"Helm, Steer Between Them!" Cover art for Sailing Dangerous Waters
The Diplomatic Voyage
The Diplomatic Voyage
Pierce fidgeted, looking at his watch, anxious for the last members of the official delegation to be aboard. They milled about on the quay, halting the loading of their dunnage as time and time again it seemed, a needed item was discovered to be in a chest destined for the very depths of the hold. At the same time, as members of the group tried to make their way on board, they were waylaid by residents or those being left behind with some sort of authority. In the not so distant future, a future measured now in portions of an hour, they would lose the tide and sailing would have to wait.
Why had he agreed to convey the results of the vote and the island’s representative to the Vespican capital? Why could he not have insisted that Island Expedition sail for England as soon as repairs had been completed? That had been his original plan, but at the insistence of Smythe and others, he had been convinced to remain and make this additional trip to the Vespican mainland. Quite possibly he could have refused the request, even though his orders placed him in service to the British Island Expedition Organization and those in charge on Stone Island. As the delays mounted, and as each small sign of progress conversely brought forth additional detours, he sincerely wished he had followed his initial desires.
Now he would have to make the voyage to Bostwick and wait while the delegates from the newest Independent Land of Vespica proceeded through the ceremonies of diplomacy and annexation. Then there would be a return voyage to Stone Island, against the prevailing westerly winds. More time would be lost before they were ready to sail on their homeward journey.
Exasperated by the endless delays and tired of watching the circus being staged on the quay, Pierce all but gave up hope of sailing on the current tide. He forced himself to stand immobile along the starboard rail and gaze idly across the bay. When his patience could wait no longer, and he was about to check his watch once more, Hotchkiss approached him.
“Sir!” the first lieutenant said quietly. And when Pierce did not respond, he said again, “sir!”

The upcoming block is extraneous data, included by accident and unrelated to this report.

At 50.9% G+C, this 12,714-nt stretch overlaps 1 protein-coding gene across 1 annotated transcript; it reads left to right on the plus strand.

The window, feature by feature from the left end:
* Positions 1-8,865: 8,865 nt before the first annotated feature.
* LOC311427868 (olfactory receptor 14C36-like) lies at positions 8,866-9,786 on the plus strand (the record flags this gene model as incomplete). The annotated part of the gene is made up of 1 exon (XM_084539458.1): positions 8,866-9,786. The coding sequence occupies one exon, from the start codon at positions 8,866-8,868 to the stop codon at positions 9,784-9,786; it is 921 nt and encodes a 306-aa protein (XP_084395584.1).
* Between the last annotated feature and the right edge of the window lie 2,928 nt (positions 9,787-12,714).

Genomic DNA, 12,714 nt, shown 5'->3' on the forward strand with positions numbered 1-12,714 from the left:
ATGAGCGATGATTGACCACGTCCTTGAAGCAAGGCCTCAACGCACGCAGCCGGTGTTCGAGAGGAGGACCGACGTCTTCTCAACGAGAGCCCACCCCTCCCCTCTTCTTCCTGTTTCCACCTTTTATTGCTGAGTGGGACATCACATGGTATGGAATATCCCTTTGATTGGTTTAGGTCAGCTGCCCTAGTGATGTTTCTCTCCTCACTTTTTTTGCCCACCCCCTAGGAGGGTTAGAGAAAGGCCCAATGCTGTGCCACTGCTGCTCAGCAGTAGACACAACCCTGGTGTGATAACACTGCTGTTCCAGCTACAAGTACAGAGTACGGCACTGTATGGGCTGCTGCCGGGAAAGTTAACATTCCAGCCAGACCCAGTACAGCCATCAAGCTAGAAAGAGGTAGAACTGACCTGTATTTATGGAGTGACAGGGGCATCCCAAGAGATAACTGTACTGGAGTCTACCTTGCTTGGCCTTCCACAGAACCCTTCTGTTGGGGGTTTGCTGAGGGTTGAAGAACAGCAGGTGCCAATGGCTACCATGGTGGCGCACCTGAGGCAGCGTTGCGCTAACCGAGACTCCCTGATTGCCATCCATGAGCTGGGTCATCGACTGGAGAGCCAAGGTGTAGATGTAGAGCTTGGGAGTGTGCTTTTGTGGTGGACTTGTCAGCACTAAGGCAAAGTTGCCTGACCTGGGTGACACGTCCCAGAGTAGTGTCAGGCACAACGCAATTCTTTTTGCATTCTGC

“Yes, Mr. Hotchkiss?”
“I am happy to report that everyone and everything is aboard. With your permission, we may get underway.”
“The tide?” Pierce asked, even as he looked at his watch to check for himself.
“Still time, sir.”
“Well then, let us be at it. Allow Mr. Townsend the honor of taking us out. Quite naturally we shall have Mr. O’Brien as well as ourselves nearby to see that all goes well.”
“Aye, sir!” Hotchkiss tipped his hat in salute and turned to the master. “Mr. O’Brien, we shall proceed to sea. Mr. Townsend is to have the conn.”
“Aye aye, sir.”
“Mr. Townsend!” shouted Hotchkiss, for the midshipman was forward dealing with a last minute problem. “Leave that until later! You are to take us out!”
“Aye aye, sir!” Townsend hurried aft, shouting as he came. “Cast loose fore and aft! In the boats, take up the slack! Put your backs into it now! Pull!”
Because the wind effectively pinned the schooner against the pier, the boats would pull her far enough away to allow a minimum of sea room and permit them to sail on a starboard reach or tack, roughly parallel with the shore.
“All free forward! All free aft!”
“Shove off, lads!” roared Townsend, directing his voice to those hands standing by with spare oars and sweeps. Their push against the quay would help give the schooner an initial impetuous to move away from the dock. That first push would also impart some momentum and make the work of those in the boats just a little easier.
“Damn it, sir! The brow!” shouted Davis, the bo’sun’s mate. In trying to make the tide, the boarding plank had not been detached and set ashore. Now, as the slightest movement came upon the vessel, that walkway betwixt ship and shore twisted in the entry port and drug across the quay’s stone pavement. The lines that secured it to the rail grew taut.
Pierce had been watching the procedures with a certain detachment, confident in young Mr. Townsend’s abilities, and the knowledge that several senior and experienced individuals were there and ready to assist if he should face any difficulty. But with Davis’s shout and his own notice of the problem, Pierce became more attentive. Still, he did not take charge, and for the moment he sincerely hoped that no one else did either. He wanted to see how Townsend would deal with it.
And if you've had a chance to read my short story, Mr. Townsend's Chronometer, this is the same William Townsend. You can find the story on my web-site. He's a bit younger here than in the short story.